9. Multiply the original weight of your fabric by 0.67 (you have just cut 113 of it off) to obtain the amount of fabric that will be placed in the hydros reduction bath. The following is the ratio of chemicals that is necessary for EACH 10.0 g of fabric. Liquor ratio is 30:1. You will need to calculate how much of each ingredient you will need for your bath. 15 mL of 10% (wt/vol.) caustic soda 10 mL of 10%sodium hydrosulfite (Na2S2O4.) 10 mL of 10% sodium chloride 275 mL of water

Be certain to adjust all chemicals AND water to the weight of your sample. CAUTION!!! DO NOT GET THIS BATH ON YOUR SKIN!!! USE GLOVES!!! 10. Place the beaker in the WATER BATH and heat to 70 -80C (160 - 176F). Gently stir the bath to be certain that the hydro is mixed well. 11. Immerse the padded fabric in the warm hydro reduction bath. Occasionally turn the fabric with a stirring rod to insure uniform reduction of the vat dye. To avoid premature oxidation of the leuco form of the dye, keep the fabric beneath the surface of the bath, if necessary weight the fabric. Note any changes in the appearance or color of the fabric during this "vatting". Leave the fabric in the bath for 20 minutes so that the dye can be reduced and then penetrate into the cotton fibers. . 12. Remove the fabric from the bath; squeeze out excess reduction bath, and hang the swatch over your sink till the original green color is regenerated (5-10 minutes). 13. Cut this sample in two equal pieces. Dry the Padded, Reduced, Oxidised & Dried PROD sample and cut it as you did the PD sample. 14. Prepare a scouring bath by mixing 32 ml of 5% (wt./vol.) stock soap solution with enough water to make 800 ml of solution. Place this soap solution and the PRODS sample in a stainless steel beaker. Heat this solution at or near the boil on a hot plate for 10 minutes. Remove the sample, rinse it well with water, and dry it. This soaping removes loose surface dye particles and causes some aggregation of particles inside the fibres. The latter change improves the wash fastness of the dye. 15. Cut PRODS as you did the other two samples. You should now have three strips (3 x 6") for evaluation of crocking fastness. 16. Record any differences in the appearance of the three fabric strips. 17. Test all three samples for colorfastness to crocking by AATCC Test Method 8. Evaluate the results of the crocking test with the Grey Scales. Information about and directions for this test is attached.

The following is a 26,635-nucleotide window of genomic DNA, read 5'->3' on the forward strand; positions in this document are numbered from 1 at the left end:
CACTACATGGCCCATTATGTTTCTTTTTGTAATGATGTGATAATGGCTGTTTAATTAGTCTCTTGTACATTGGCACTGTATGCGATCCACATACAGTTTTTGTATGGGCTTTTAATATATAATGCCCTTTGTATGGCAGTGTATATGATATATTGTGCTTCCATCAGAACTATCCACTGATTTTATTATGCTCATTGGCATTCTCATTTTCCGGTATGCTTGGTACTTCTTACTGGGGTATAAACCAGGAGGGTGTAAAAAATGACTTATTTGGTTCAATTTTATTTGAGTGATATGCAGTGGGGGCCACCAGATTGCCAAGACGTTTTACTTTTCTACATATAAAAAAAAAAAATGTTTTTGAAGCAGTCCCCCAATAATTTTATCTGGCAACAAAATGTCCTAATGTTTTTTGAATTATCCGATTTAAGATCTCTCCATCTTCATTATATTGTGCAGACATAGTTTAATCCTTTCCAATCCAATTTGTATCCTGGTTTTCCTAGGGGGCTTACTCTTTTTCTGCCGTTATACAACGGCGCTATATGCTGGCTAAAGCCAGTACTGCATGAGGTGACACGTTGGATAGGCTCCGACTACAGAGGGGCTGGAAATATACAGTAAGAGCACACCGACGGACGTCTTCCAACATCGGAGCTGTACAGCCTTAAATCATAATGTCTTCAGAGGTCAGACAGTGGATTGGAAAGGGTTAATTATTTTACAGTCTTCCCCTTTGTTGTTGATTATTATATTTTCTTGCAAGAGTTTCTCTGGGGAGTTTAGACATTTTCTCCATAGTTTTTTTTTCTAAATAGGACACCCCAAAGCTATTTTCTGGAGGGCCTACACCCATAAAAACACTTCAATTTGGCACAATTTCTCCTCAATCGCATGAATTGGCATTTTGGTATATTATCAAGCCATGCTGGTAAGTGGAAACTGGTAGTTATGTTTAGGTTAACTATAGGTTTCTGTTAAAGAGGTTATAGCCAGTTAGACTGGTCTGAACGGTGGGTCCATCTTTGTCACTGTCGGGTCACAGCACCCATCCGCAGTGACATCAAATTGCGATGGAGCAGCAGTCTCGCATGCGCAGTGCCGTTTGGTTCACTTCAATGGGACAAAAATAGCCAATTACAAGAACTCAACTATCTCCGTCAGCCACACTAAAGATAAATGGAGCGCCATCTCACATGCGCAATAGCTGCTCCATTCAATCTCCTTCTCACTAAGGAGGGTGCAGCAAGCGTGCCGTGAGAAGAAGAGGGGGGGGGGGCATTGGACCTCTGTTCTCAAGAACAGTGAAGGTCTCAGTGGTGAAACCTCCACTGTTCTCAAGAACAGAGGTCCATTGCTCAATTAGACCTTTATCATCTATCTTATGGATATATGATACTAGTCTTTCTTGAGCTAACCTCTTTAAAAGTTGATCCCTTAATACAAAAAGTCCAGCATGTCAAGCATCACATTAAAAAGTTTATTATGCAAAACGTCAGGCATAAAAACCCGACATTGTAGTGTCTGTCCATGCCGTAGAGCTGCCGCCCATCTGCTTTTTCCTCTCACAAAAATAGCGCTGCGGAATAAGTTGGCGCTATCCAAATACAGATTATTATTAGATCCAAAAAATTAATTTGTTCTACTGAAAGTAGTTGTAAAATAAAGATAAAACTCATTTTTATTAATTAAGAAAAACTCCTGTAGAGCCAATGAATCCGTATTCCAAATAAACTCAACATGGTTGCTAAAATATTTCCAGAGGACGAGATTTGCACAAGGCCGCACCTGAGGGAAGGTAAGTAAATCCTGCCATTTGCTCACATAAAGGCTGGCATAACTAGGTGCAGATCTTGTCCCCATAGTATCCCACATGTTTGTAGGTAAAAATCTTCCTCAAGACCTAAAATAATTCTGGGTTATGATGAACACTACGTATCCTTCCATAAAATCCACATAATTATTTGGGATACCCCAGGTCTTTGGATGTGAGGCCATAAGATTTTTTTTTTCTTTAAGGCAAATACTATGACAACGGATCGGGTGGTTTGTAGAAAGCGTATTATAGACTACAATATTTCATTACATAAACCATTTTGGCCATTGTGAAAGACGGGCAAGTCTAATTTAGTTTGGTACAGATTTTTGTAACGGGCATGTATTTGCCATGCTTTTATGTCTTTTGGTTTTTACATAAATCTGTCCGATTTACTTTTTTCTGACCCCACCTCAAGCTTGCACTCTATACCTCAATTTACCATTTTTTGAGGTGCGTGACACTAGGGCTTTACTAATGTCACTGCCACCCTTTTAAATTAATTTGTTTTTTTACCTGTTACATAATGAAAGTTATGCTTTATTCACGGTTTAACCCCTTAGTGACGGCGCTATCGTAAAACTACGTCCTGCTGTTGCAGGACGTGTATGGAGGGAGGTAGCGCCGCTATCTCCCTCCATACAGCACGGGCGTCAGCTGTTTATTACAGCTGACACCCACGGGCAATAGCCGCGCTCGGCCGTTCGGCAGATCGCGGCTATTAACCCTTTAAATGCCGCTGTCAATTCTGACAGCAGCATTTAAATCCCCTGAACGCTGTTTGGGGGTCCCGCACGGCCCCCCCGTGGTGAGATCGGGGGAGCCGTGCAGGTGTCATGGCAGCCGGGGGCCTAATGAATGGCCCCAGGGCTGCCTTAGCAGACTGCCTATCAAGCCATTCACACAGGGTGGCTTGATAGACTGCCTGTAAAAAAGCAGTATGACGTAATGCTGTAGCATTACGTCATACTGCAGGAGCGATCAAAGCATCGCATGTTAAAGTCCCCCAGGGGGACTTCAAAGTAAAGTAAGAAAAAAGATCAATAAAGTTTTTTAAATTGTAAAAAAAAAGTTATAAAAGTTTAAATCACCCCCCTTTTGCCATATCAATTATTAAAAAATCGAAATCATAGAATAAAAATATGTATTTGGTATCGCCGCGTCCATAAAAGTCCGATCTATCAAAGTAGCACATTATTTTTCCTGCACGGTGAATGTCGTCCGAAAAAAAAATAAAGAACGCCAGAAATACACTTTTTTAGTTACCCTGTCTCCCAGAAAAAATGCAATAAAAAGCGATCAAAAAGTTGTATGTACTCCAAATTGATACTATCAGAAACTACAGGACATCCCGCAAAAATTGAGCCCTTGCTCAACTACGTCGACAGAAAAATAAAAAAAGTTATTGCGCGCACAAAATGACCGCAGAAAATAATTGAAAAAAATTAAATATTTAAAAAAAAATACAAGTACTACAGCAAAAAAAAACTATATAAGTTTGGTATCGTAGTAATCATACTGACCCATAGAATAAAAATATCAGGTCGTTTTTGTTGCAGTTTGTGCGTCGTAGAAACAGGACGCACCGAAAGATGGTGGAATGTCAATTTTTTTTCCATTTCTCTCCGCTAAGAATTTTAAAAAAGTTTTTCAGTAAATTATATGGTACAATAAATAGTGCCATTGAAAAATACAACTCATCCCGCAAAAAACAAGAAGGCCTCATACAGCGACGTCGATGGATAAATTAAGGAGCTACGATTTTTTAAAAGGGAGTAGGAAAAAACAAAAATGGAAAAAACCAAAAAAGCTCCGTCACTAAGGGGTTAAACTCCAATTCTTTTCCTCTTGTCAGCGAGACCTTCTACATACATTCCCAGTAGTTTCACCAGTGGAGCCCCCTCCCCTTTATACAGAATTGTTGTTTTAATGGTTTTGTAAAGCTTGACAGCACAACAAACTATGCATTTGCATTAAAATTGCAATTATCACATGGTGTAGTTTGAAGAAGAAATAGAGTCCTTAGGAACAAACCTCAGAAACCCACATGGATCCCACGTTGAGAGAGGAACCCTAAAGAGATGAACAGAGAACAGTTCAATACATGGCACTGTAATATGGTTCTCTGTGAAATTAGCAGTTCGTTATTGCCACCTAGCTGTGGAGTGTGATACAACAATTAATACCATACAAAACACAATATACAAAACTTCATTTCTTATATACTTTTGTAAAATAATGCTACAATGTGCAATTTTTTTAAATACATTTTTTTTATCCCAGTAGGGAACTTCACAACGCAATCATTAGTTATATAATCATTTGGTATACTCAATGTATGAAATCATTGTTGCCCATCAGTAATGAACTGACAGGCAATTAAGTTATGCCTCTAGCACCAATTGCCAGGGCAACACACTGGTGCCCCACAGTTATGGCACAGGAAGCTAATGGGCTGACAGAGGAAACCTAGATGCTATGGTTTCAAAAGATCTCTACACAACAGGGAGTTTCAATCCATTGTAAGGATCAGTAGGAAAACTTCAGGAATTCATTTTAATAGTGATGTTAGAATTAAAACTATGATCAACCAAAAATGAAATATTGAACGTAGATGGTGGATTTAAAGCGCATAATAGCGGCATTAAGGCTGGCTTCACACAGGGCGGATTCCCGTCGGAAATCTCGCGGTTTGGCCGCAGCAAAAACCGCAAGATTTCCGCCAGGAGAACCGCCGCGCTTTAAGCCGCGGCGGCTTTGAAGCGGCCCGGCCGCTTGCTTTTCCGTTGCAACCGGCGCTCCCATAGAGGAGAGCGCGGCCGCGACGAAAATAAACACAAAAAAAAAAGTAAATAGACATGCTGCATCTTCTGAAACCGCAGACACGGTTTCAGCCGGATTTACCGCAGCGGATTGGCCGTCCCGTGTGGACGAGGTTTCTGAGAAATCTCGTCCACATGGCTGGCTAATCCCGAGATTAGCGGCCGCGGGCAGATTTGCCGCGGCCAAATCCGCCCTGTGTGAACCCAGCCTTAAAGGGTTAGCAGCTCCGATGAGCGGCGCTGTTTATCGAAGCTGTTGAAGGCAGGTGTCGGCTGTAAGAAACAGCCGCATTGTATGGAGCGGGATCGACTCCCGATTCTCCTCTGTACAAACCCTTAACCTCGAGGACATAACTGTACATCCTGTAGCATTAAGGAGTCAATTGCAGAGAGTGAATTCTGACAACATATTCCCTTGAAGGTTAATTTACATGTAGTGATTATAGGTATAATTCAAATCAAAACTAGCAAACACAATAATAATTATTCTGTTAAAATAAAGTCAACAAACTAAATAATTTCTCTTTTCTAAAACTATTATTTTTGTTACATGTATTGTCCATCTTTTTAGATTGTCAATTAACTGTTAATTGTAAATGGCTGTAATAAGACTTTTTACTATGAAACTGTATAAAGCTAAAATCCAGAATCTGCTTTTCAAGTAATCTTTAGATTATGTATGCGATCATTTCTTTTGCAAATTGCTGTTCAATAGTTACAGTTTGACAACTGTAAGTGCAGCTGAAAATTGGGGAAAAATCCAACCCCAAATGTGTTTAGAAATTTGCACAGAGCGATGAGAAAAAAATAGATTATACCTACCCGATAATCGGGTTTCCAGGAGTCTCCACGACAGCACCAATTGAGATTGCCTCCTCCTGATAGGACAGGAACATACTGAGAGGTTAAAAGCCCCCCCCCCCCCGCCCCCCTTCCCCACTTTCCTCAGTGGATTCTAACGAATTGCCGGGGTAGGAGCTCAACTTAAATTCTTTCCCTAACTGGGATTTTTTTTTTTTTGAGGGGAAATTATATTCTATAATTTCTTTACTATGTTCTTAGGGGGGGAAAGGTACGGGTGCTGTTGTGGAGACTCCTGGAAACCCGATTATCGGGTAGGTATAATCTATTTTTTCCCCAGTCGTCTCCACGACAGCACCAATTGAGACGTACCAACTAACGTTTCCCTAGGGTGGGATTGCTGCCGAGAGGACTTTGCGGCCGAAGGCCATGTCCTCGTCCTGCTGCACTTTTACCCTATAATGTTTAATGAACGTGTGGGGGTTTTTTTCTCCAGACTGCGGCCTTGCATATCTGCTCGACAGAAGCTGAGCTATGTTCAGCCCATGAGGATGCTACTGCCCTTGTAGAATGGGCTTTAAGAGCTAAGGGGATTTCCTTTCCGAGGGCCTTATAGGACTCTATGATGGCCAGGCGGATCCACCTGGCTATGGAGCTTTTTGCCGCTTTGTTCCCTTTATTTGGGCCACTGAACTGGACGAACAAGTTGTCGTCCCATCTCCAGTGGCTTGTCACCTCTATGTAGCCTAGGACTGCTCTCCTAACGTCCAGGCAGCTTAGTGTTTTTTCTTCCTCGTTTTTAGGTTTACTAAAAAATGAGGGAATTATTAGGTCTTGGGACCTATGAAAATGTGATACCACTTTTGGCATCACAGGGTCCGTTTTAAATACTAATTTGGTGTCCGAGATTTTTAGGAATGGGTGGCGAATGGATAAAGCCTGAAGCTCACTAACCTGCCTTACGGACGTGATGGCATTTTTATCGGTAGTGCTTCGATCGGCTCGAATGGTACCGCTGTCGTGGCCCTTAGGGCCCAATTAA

Purpose of the test: To determine the degree of color that may be transferred from the surface of a colored textile material to other surfaces by rubbing. Principle: A colored test specimen is fastened to the base of the Crockmeter and rubbed with a white crockfastness test square. The Crockmeter simulates the rubbing action of a human finger and forearm. The amount of color transferred by rubbing is assessed with the Grey scales. Procedure: 1. Cut a test specimen at least 3 x 6", preferably with the long dimension diagonal to warp and weft directions. . 2. Place the test specimen on the base of the Crockmeter so that it rests flat on the brasive cloth with the long dimension in the direction of the rubbing action. Fasten the sample with a stain- less steel sample holder or a piece of masking tape, placed so that it won't interfere with the rubbing action. 3. Mount a 2 x 2. square of bleached cotton fabric (crockmeter square), with the weave oblique to the direction of rubbing, over the end of the finger that projects downward form the weighted sliding arm. Use the special wire pinch clamp to hold the square on the finger. 4. Lower the covered finger onto the test specimen and cause it to slide back and forth twenty (20) times by making TEN COMPLETE TURNS of the crank CLOCKWISE at a rate of one turn per second. 5. Remove the white test square and evaluate the amount of color transferred from the specimen to the white square by means of the Grey scales. References 1. Baumgarte, U. and Schluter, H. Continuous Dyeing with Vat Dyes, Textile Chemist and Colorist, 11(1), 27 (1985). 2. Giles, C. H., A Laboratory Course in Dyeing, 2nd Ed., 1971. 1. Trotman, E. R., Dyeing and Chemical Technology of Textile Fibers, fourth edition, 1970. 2. Arthur D. Broadbent, The Basic Principles of Textile Coloration. Society of Dyers & Colourists, 2001